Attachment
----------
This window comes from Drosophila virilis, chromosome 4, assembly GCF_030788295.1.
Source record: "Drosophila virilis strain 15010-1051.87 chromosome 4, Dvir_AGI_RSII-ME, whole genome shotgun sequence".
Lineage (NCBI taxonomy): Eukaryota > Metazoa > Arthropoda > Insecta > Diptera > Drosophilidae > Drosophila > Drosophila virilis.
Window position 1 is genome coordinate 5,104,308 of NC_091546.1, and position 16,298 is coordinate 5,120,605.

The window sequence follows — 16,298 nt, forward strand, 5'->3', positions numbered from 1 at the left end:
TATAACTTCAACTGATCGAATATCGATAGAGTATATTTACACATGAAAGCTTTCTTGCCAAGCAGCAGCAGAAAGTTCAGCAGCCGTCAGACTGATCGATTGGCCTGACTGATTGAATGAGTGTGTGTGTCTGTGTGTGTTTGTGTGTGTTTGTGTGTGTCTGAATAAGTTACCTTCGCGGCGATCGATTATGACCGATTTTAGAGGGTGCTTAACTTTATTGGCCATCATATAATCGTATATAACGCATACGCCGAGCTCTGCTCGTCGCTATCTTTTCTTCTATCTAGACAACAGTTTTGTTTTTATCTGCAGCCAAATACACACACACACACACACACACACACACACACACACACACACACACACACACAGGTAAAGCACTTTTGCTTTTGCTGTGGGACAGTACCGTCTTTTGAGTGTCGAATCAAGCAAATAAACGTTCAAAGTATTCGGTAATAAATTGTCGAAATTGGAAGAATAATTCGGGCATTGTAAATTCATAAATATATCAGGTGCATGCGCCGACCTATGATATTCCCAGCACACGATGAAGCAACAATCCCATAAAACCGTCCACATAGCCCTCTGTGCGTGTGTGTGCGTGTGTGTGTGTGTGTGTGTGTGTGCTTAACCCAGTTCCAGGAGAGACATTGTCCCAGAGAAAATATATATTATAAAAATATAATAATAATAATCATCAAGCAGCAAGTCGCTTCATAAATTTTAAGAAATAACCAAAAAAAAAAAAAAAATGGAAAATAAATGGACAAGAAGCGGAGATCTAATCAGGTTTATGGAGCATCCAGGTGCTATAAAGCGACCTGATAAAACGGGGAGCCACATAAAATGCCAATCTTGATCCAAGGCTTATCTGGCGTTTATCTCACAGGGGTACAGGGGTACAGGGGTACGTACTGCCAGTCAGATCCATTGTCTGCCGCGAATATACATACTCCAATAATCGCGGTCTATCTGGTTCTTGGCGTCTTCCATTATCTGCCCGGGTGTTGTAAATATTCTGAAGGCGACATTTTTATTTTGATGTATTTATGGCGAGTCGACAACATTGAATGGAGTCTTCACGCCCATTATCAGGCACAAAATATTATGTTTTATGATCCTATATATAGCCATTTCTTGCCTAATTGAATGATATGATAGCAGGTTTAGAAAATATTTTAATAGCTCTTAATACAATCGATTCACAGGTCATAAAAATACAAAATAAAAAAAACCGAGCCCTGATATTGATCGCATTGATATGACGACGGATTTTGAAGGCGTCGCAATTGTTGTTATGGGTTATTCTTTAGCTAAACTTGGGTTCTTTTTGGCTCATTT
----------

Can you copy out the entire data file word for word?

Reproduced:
This window comes from Drosophila virilis, chromosome 4, assembly GCF_030788295.1.
Source record: "Drosophila virilis strain 15010-1051.87 chromosome 4, Dvir_AGI_RSII-ME, whole genome shotgun sequence".
Lineage (NCBI taxonomy): Eukaryota > Metazoa > Arthropoda > Insecta > Diptera > Drosophilidae > Drosophila > Drosophila virilis.
Window position 1 is genome coordinate 5,104,308 of NC_091546.1, and position 16,298 is coordinate 5,120,605.

The window sequence follows — 16,298 nt, forward strand, 5'->3', positions numbered from 1 at the left end:
TATAACTTCAACTGATCGAATATCGATAGAGTATATTTACACATGAAAGCTTTCTTGCCAAGCAGCAGCAGAAAGTTCAGCAGCCGTCAGACTGATCGATTGGCCTGACTGATTGAATGAGTGTGTGTGTCTGTGTGTGTTTGTGTGTGTTTGTGTGTGTCTGAATAAGTTACCTTCGCGGCGATCGATTATGACCGATTTTAGAGGGTGCTTAACTTTATTGGCCATCATATAATCGTATATAACGCATACGCCGAGCTCTGCTCGTCGCTATCTTTTCTTCTATCTAGACAACAGTTTTGTTTTTATCTGCAGCCAAATACACACACACACACACACACACACACACACACACACACACACACACACACACAGGTAAAGCACTTTTGCTTTTGCTGTGGGACAGTACCGTCTTTTGAGTGTCGAATCAAGCAAATAAACGTTCAAAGTATTCGGTAATAAATTGTCGAAATTGGAAGAATAATTCGGGCATTGTAAATTCATAAATATATCAGGTGCATGCGCCGACCTATGATATTCCCAGCACACGATGAAGCAACAATCCCATAAAACCGTCCACATAGCCCTCTGTGCGTGTGTGTGCGTGTGTGTGTGTGTGTGTGTGTGTGCTTAACCCAGTTCCAGGAGAGACATTGTCCCAGAGAAAATATATATTATAAAAATATAATAATAATAATCATCAAGCAGCAAGTCGCTTCATAAATTTTAAGAAATAACCAAAAAAAAAAAAAAAATGGAAAATAAATGGACAAGAAGCGGAGATCTAATCAGGTTTATGGAGCATCCAGGTGCTATAAAGCGACCTGATAAAACGGGGAGCCACATAAAATGCCAATCTTGATCCAAGGCTTATCTGGCGTTTATCTCACAGGGGTACAGGGGTACAGGGGTACGTACTGCCAGTCAGATCCATTGTCTGCCGCGAATATACATACTCCAATAATCGCGGTCTATCTGGTTCTTGGCGTCTTCCATTATCTGCCCGGGTGTTGTAAATATTCTGAAGGCGACATTTTTATTTTGATGTATTTATGGCGAGTCGACAACATTGAATGGAGTCTTCACGCCCATTATCAGGCACAAAATATTATGTTTTATGATCCTATATATAGCCATTTCTTGCCTAATTGAATGATATGATAGCAGGTTTAGAAAATATTTTAATAGCTCTTAATACAATCGATTCACAGGTCATAAAAATACAAAATAAAAAAAACCGAGCCCTGATATTGATCGCATTGATATGACGACGGATTTTGAAGGCGTCGCAATTGTTGTTATGGGTTATTCTTTAGCTAAACTTGGGTTCTTTTTGGCTCATTT